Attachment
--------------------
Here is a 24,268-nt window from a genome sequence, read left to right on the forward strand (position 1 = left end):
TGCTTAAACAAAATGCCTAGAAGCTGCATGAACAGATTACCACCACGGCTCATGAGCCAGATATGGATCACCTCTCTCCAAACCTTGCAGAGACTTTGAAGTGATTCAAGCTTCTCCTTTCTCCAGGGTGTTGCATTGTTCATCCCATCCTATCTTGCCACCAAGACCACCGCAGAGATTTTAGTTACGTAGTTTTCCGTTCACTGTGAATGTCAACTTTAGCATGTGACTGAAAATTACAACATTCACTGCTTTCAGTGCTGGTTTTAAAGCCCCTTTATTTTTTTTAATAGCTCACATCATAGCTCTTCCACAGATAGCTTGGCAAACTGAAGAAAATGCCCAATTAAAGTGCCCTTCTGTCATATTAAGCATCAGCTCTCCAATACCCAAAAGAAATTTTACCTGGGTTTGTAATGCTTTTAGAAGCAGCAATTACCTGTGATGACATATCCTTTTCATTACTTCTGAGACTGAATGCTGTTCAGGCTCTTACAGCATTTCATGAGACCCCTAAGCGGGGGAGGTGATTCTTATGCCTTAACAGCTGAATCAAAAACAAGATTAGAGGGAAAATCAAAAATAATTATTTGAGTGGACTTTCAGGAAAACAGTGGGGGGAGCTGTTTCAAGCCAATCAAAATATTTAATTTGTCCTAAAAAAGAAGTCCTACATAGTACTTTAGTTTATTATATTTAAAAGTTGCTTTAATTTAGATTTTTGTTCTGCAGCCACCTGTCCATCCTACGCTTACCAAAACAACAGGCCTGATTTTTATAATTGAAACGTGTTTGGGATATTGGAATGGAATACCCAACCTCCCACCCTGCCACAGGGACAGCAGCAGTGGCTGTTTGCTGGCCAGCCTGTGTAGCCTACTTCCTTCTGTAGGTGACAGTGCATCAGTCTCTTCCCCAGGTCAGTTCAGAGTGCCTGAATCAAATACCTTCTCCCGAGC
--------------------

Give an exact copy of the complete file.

Here is a 24,268-nt window from a genome sequence, read left to right on the forward strand (position 1 = left end):
TGCTTAAACAAAATGCCTAGAAGCTGCATGAACAGATTACCACCACGGCTCATGAGCCAGATATGGATCACCTCTCTCCAAACCTTGCAGAGACTTTGAAGTGATTCAAGCTTCTCCTTTCTCCAGGGTGTTGCATTGTTCATCCCATCCTATCTTGCCACCAAGACCACCGCAGAGATTTTAGTTACGTAGTTTTCCGTTCACTGTGAATGTCAACTTTAGCATGTGACTGAAAATTACAACATTCACTGCTTTCAGTGCTGGTTTTAAAGCCCCTTTATTTTTTTTAATAGCTCACATCATAGCTCTTCCACAGATAGCTTGGCAAACTGAAGAAAATGCCCAATTAAAGTGCCCTTCTGTCATATTAAGCATCAGCTCTCCAATACCCAAAAGAAATTTTACCTGGGTTTGTAATGCTTTTAGAAGCAGCAATTACCTGTGATGACATATCCTTTTCATTACTTCTGAGACTGAATGCTGTTCAGGCTCTTACAGCATTTCATGAGACCCCTAAGCGGGGGAGGTGATTCTTATGCCTTAACAGCTGAATCAAAAACAAGATTAGAGGGAAAATCAAAAATAATTATTTGAGTGGACTTTCAGGAAAACAGTGGGGGGAGCTGTTTCAAGCCAATCAAAATATTTAATTTGTCCTAAAAAAGAAGTCCTACATAGTACTTTAGTTTATTATATTTAAAAGTTGCTTTAATTTAGATTTTTGTTCTGCAGCCACCTGTCCATCCTACGCTTACCAAAACAACAGGCCTGATTTTTATAATTGAAACGTGTTTGGGATATTGGAATGGAATACCCAACCTCCCACCCTGCCACAGGGACAGCAGCAGTGGCTGTTTGCTGGCCAGCCTGTGTAGCCTACTTCCTTCTGTAGGTGACAGTGCATCAGTCTCTTCCCCAGGTCAGTTCAGAGTGCCTGAATCAAATACCTTCTCCCGAGC